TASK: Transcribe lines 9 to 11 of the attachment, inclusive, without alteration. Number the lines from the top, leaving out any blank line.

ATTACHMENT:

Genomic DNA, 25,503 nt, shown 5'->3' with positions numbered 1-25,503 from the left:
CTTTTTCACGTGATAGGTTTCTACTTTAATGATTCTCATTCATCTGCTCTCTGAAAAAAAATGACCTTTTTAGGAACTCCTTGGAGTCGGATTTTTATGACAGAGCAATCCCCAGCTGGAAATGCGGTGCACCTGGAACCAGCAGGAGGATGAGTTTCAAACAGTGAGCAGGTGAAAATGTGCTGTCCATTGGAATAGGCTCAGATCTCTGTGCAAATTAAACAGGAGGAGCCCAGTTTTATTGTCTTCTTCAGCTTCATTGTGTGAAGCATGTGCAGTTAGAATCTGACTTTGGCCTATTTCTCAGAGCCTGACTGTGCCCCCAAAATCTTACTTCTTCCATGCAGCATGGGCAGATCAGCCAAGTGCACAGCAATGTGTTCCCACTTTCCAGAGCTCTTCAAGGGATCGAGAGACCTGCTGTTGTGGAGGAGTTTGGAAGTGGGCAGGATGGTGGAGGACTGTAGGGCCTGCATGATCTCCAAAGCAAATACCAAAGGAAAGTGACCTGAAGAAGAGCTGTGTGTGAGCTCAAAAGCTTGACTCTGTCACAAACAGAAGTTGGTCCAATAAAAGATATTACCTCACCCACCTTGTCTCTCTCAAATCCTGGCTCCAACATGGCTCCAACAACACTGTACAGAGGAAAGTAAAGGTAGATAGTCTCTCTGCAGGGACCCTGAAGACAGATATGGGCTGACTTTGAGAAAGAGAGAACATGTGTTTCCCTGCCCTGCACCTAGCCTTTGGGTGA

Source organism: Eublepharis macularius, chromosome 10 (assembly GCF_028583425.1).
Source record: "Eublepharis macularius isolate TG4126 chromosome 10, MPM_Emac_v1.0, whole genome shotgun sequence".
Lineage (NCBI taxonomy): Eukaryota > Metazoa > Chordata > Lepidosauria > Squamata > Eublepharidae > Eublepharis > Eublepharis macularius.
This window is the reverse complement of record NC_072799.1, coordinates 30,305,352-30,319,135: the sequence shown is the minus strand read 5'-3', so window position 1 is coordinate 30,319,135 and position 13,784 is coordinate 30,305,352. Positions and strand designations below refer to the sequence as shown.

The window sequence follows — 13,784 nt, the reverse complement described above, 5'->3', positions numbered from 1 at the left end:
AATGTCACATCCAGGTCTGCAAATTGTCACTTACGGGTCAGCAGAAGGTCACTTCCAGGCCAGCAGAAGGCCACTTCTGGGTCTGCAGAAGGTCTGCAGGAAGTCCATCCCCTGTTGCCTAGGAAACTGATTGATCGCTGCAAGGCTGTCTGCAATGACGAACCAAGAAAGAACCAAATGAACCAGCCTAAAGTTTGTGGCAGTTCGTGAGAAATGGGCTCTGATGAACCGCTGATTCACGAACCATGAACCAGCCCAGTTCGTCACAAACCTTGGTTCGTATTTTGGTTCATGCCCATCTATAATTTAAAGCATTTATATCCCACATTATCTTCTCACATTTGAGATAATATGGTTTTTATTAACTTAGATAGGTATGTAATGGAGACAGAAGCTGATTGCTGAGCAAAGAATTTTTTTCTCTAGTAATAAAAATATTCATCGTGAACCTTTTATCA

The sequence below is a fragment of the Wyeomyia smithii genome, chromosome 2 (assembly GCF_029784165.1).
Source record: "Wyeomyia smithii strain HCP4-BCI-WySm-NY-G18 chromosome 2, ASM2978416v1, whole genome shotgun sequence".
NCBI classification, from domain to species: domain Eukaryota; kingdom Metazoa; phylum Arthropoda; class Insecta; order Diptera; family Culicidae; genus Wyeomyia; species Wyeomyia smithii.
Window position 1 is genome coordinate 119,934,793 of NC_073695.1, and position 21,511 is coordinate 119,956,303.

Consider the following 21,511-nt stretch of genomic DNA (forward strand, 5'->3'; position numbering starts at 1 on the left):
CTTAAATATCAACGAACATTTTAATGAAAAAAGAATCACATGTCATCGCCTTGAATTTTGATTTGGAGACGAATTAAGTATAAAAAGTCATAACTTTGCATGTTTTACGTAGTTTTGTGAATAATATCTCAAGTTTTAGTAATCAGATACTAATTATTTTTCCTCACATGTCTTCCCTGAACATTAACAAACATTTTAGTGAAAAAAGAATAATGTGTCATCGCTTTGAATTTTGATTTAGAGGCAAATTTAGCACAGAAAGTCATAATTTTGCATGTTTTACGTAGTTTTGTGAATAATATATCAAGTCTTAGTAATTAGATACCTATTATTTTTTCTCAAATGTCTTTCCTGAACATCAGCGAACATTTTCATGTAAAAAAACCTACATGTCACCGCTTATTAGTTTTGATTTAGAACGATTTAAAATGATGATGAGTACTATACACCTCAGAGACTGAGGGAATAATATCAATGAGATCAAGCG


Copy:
The sequence below is a fragment of the Wyeomyia smithii genome, chromosome 2 (assembly GCF_029784165.1).
Source record: "Wyeomyia smithii strain HCP4-BCI-WySm-NY-G18 chromosome 2, ASM2978416v1, whole genome shotgun sequence".
NCBI classification, from domain to species: domain Eukaryota; kingdom Metazoa; phylum Arthropoda; class Insecta; order Diptera; family Culicidae; genus Wyeomyia; species Wyeomyia smithii.